Magazine article The Spectator

Male Preserve

Magazine article The Spectator

Male Preserve

Article excerpt

What passes for summer is finally upon us in the British Isles. Between bouts of rain, we can finally inhale the sun-tan oil, note that last year's swimsuit seems to have shrunk over the winter and fire up the barbecue. Cooking outdoors connects us to our hunter-gatherer ancestors, and, while the Oxford Culinary Conference undoubtedly has views on who once tended the cave's fire, the barbecue today is a male preserve. The mittens and apron, the lengthy spatula and prongs, the double ginand-tonic: these are the couture, jewellery and perfume which compensate the cooking male for the fact that he is no longer fit to be seen near-naked in the sea or at poolside.

Unfortunately, the modern Neanderthal tends to make a mess of the food itself.

Outdoor male meat can invariably be identified by its blackened exterior and its dryness. To compensate, gendered meat is then encased in a bun, slathered with gooey pickle preserves or sugary tomato ketchup. The Oxford Conference probably has discussed the historical origins of this gastronomic horror; these can be traced back, briefly, to the St Louis World's Fair of 1904, when and where the modern hamburger was born.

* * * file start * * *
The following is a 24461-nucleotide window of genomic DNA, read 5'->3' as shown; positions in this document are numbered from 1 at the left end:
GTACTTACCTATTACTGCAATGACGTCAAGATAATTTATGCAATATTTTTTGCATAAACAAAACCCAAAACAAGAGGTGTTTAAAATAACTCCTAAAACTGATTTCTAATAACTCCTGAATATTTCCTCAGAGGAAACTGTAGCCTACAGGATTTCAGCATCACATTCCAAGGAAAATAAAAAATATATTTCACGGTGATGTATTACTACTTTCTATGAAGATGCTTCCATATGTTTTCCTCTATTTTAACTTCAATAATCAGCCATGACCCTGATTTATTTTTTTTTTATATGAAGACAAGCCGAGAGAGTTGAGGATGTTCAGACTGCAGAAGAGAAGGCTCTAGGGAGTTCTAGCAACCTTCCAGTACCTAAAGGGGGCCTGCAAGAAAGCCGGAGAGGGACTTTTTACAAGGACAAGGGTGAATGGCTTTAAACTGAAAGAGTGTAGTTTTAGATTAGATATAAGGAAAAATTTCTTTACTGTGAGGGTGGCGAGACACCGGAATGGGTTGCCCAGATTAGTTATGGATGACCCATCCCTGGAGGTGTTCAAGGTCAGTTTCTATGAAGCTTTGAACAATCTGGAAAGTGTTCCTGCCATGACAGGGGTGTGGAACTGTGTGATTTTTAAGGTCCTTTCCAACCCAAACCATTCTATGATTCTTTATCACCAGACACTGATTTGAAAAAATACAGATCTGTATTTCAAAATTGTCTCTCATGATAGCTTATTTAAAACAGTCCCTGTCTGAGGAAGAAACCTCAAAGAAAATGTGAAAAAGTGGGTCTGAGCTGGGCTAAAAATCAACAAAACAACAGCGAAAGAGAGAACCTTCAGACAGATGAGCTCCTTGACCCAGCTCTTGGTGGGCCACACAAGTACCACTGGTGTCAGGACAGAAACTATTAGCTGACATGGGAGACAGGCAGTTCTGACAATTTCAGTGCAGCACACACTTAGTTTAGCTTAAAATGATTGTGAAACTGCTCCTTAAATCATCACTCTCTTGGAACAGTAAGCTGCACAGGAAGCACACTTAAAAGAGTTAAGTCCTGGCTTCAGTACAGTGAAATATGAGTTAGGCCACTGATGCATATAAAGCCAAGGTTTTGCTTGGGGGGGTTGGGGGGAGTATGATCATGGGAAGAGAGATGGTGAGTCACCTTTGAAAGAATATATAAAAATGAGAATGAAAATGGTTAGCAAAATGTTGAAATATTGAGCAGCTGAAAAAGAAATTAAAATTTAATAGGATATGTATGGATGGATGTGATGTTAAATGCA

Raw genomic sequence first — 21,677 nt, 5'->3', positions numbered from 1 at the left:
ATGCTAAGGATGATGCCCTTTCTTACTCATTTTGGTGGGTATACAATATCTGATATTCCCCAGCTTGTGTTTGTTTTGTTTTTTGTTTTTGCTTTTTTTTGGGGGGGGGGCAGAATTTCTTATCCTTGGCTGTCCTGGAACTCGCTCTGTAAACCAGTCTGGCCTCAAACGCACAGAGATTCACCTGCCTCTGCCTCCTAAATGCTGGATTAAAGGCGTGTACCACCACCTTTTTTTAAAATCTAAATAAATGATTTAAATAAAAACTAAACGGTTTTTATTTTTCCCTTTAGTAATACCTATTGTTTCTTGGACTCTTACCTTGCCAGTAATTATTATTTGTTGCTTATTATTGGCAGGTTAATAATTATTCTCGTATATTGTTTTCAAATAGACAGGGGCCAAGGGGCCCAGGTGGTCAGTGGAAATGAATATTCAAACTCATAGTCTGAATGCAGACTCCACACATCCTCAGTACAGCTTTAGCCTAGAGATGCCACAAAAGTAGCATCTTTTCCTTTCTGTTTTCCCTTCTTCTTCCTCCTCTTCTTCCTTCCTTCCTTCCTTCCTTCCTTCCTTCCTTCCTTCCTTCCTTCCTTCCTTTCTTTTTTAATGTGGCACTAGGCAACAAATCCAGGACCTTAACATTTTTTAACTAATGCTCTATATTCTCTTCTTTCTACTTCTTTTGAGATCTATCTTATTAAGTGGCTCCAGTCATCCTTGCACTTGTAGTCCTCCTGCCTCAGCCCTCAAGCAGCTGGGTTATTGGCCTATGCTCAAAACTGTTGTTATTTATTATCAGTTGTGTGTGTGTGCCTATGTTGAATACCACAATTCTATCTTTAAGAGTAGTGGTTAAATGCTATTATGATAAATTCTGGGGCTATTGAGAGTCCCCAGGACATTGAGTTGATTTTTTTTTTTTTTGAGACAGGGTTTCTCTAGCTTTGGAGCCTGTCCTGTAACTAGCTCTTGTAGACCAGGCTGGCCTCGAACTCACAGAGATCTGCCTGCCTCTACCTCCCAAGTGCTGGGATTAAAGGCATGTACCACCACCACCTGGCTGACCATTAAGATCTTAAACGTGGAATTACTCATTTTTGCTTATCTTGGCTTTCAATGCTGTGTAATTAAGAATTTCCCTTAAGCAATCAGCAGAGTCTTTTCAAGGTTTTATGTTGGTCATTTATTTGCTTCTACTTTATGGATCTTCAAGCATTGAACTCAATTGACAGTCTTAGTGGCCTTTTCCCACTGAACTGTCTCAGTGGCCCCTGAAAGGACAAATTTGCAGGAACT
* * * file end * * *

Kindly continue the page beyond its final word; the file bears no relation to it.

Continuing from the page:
The first remedy lies in the proper kit. The most important element of the barbecue is its hood. This is because the essential principle of good barbecuing is that fatty meat is exposed to high heat; the fat is rendered from the meat, drips on to the coals and vaporises; this vapour then permeates and moisturises the meat. To make this process work, the hood should be thick enough to retain the heat and should remain closed once the meat is seared.

In barbecuing, it's best to think as the Greeks did about penises: small is potent.

The coals can do their work only if the volume of air is small. For this reason, when giving a party for many people, I prefer to work with two or three hibachis (small, inexpensive, Japanese barbecues) rather than one monster grill; if you've shelled out for one of these mastodons, however, be sure to fill it with more charcoal than the healthand-safety directions recommend.

There's one further trick to infusing moistness into meat. Hot spices tend to give the human palate the illusion that meat is moist, even when it is in fact dry. …

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